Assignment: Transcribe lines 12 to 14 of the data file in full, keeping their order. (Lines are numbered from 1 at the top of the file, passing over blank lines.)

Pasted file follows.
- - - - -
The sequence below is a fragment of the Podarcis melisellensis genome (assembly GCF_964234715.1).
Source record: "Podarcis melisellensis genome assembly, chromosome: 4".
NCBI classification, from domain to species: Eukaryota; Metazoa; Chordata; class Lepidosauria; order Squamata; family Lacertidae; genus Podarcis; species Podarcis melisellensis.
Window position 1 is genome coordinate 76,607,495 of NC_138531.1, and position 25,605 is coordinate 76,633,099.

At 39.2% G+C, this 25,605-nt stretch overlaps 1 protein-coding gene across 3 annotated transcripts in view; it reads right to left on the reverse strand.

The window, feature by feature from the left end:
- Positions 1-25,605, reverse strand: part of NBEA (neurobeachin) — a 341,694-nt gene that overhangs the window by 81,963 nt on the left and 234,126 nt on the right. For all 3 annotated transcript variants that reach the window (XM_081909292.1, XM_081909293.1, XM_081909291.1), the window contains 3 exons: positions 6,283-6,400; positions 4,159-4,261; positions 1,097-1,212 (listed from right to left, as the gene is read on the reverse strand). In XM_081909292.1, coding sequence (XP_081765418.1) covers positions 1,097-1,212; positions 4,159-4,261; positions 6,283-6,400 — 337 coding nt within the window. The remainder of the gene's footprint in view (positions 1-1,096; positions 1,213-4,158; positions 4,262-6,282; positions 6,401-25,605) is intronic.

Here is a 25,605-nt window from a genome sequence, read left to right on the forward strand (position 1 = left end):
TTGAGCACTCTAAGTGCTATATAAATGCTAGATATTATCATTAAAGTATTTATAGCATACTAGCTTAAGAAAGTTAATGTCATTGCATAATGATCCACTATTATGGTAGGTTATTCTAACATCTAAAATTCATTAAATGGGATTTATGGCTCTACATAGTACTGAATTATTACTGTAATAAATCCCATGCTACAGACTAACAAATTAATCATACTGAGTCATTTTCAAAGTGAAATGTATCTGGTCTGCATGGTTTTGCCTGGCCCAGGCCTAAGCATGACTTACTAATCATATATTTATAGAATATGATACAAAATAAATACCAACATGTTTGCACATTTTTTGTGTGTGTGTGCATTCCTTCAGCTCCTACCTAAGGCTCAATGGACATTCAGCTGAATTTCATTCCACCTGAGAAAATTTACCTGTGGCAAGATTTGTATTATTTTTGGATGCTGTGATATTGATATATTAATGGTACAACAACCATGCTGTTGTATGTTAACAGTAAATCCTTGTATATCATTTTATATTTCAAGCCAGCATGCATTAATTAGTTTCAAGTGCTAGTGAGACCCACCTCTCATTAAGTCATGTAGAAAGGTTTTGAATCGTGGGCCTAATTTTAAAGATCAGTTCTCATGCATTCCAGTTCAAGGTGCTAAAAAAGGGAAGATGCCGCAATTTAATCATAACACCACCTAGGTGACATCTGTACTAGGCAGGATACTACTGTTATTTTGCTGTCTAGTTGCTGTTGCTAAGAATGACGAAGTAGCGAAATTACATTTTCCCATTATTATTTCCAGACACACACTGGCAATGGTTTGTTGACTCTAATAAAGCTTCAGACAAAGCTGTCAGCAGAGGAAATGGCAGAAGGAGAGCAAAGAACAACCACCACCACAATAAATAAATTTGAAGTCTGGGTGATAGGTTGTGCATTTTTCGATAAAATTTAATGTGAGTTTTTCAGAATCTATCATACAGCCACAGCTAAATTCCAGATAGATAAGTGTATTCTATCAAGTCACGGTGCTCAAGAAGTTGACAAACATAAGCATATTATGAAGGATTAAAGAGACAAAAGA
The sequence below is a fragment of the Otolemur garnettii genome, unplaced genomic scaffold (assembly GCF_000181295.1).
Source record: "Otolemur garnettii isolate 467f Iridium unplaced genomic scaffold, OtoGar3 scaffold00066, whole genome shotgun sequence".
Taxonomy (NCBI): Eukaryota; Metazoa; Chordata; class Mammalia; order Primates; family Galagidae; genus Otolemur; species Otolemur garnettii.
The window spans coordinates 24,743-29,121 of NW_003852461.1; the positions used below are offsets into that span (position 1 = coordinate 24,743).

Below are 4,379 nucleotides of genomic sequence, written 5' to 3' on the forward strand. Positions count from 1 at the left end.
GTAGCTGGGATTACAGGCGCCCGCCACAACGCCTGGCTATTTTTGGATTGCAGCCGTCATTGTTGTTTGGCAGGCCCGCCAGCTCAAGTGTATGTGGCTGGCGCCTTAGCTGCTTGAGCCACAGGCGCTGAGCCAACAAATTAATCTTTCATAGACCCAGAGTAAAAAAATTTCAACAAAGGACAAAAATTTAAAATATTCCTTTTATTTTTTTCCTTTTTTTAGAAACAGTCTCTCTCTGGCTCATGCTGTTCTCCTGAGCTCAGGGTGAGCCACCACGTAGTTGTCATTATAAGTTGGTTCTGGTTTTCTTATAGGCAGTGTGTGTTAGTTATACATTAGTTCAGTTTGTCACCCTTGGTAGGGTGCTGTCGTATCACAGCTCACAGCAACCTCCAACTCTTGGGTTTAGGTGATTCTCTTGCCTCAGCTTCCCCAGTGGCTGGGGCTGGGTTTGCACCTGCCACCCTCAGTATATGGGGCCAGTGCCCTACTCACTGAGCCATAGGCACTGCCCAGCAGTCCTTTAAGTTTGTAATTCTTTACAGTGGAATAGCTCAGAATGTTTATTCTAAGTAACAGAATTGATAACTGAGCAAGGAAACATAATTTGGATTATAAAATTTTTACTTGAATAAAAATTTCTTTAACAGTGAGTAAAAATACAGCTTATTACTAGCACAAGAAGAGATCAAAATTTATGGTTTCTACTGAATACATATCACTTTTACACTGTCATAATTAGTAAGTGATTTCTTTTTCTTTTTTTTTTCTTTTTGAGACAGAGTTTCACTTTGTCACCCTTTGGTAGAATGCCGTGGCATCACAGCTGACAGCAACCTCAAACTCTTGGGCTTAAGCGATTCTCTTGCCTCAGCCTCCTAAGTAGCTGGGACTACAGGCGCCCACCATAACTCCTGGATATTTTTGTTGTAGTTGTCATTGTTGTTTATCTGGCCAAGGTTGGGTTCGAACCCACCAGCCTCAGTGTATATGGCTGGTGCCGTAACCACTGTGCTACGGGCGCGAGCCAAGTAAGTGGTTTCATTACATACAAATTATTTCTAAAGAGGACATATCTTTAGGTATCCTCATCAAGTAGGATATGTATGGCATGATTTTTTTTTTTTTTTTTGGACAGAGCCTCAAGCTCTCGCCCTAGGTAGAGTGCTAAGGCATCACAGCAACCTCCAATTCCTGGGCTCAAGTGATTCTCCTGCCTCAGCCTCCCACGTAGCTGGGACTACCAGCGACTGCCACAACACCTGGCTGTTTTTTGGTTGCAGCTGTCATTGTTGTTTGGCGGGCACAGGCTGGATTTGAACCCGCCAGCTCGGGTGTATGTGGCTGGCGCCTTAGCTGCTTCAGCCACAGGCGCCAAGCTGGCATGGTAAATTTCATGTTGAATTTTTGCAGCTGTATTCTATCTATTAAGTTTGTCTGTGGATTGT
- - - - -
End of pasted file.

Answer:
Taxonomy (NCBI): Eukaryota; Metazoa; Chordata; class Mammalia; order Primates; family Galagidae; genus Otolemur; species Otolemur garnettii.
The window spans coordinates 24,743-29,121 of NW_003852461.1; the positions used below are offsets into that span (position 1 = coordinate 24,743).

Below are 4,379 nucleotides of genomic sequence, written 5' to 3' on the forward strand. Positions count from 1 at the left end.